Last Sunday I began a sermon series on the prophet Elijah. I call the series Elijah: A Man Like Us.
Elijah suddenly appears on the scene of biblical history, rocketing through the sky and demanding attention. Charles Swindoll says, “God looked for someone who had the backbone to stand alone.”
Why was the prophet needed? 1 Kings 16:30-33 tells us that Ahab ruled the land alongside his wicked wife Jezebel. Ahab “did more evil in the eyes of the Lord than any of those before him” (16:30). His political alliance of a marriage brought a wife steeped in the worship of Baal. F. B. Meyer calls Jezebel the Lady Macbeth of the Old Testament. She urged her husband on to do evil (1 Kings 21:25).
Here we have a weak-willed man marrying a strong-willed woman who will not submit her life to the Lord. And that spells trouble.
Baal worship fills the land. This pagan worship involved flagrant sexual immorality and bore the markings of demon possession.
God’s prophets are persecuted. Asherah poles stand giving homage to Baal’s girlfriend. God is mocked.
Prophets show up when there is a mess going on. When correction is needed. When God’s Word has been marginalized. Elijah appears to be that man.
Suddenly, God’s Word says, “”Now Elijah, the Tishbite, who was of the settlers of Gilead, said to Ahab, ‘As the LORD, the God of Israel lives, before whom I stand, surely there shall be neither dew nor rain these years, except by my word’ “ (17:1).
This one verse reveals much about this man.
The name Elijah combines three Hebrew words. El stands for Elohim, the name of God recorded in Genesis 1:1. I is a personal pronoun for “my” or “mine.” Jah is short for Jehovah, the one true God.
In a society turning from God and embracing a plurality of gods, Elijah obviously had godly parents. They named their boy El-i-jah, meaning, “My God is Jehovah.”
Tishbe was such a no-name, small place that the sands of time have completely hidden its whereabouts. We do know it came from the region of Gilead, which was what today we could call the country. It was a place of outdoor life, rugged and leathery – not one of polish and sophistication.
Out of this insignificant location, God raises up one of the great heroes of the Bible. So great that at the Mount of Transfiguration, who appears with Jesus but Moses and Elijah.
Elijah reminds us that the Lord’s eyes are everywhere. Location does not limit Him. Small places and small people can be tools in God's hand. As the Lord reminded Zerubbabel when their work looked small, "Who has despised the day of small things?" (Zechariah 4:10).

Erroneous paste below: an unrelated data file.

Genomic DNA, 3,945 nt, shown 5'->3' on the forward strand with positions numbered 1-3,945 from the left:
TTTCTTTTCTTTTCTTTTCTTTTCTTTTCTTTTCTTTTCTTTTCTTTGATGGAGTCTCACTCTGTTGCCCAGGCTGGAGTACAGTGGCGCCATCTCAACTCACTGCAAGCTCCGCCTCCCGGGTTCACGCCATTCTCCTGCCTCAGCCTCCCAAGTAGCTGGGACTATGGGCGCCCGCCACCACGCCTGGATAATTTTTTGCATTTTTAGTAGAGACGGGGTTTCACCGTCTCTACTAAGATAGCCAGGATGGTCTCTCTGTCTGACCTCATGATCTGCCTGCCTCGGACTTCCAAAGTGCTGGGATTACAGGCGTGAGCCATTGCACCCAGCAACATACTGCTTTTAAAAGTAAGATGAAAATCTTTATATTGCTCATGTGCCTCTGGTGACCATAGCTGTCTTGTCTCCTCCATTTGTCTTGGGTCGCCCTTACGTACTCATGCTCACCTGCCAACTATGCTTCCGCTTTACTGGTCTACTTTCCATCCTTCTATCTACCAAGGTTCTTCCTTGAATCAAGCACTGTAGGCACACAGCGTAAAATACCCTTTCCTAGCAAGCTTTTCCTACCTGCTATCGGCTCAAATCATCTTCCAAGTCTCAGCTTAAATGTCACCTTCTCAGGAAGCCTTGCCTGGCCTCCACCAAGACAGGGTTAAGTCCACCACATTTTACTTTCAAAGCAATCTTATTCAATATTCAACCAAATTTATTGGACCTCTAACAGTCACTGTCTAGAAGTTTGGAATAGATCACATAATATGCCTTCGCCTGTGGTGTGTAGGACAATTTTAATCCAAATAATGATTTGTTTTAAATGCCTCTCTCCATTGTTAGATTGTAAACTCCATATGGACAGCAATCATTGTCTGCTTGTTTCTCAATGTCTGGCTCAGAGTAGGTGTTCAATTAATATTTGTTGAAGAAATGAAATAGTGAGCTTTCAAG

Elijah appears in the king’s court with a sharp rebuke. The fear of man would keep many men from speaking. Fearing people is a snare, so says the book of Proverbs (29:25). But Elijah knew a greater King. Tony Evans shares that Elijah had been to the King’s throne, so he could go to this king’s palace.
The prophet declares two realities about God: He is alive, and Elijah stands before Him.
God is alive. We don’t need idols, horoscopes, palm readers, or Ashera poles. We don’t need dead gods when we have living ones. The Creator lives. Our world needs Christians who believe God is real (He. 11:6). We go through trials in order to learn to trust God and learn that God is alive.
Elijah stands before this living God. Elijah had been in his presence. He was a praying man. He mixed the three crucial ingredients for a life of impact: godliness, the Word of God, and a life of prayer.
Without sophistication or protocol, he shakes his fist in the devil’s face and shares a word from God. He doesn’t apologize. He is not ugly. But he speaks.
Charles Swindoll writes, Our Lord is still searching for people who will make a difference. Christians dare not be mediocre. We dare not dissolve into the background or blend into the neutral scenery of this world. Sometimes you have to look long and hard to find someone with the courage to stand alone for God. Is that what we have created today in this age of tolerance and compromise? Elijah’s life teaches us what the Lord requires. God looked for somebody who had the backbone to stand alone.
Elijah teaches us how to stand.
First, he teaches us how to stand before God. The Bible says that he was a man “just like us,” yet his prayers were powerful and effective (James 5:16-17). He spent time with God, which prepared him to spend time with people.
Second, he teaches us how to stand alone. Sometimes we have to go it alone with God. At times we have to be satisfied with the Lord’s favor and speak up for Him. In our home, or office, or school board, or local legislature, or on the ball field.
And third, the prophet teaches us how to stand in the gap on behalf of others. One of the difficult aspects of a prophet’s ministry is that he speaks to those who need his help but don’t want his help. To people who are wrong but think they are right. To folks who profess wisdom but embrace foolishness (Romans 1:22). Prophets risk their reputation and safety to speak truth to those who often reject it.
God is still looking for people who will stand before the living Lord.
I am using several resources for study in this series: Elijah and Lessons from the Life of Elijah by Tony Evans, Elijah: A Man of Heroism and Humility by Charles Swindoll, Elijah: Remaining Steadfast through Uncertainty by Gene Getz, and These are the Days of Elijah by R. T. Kendall.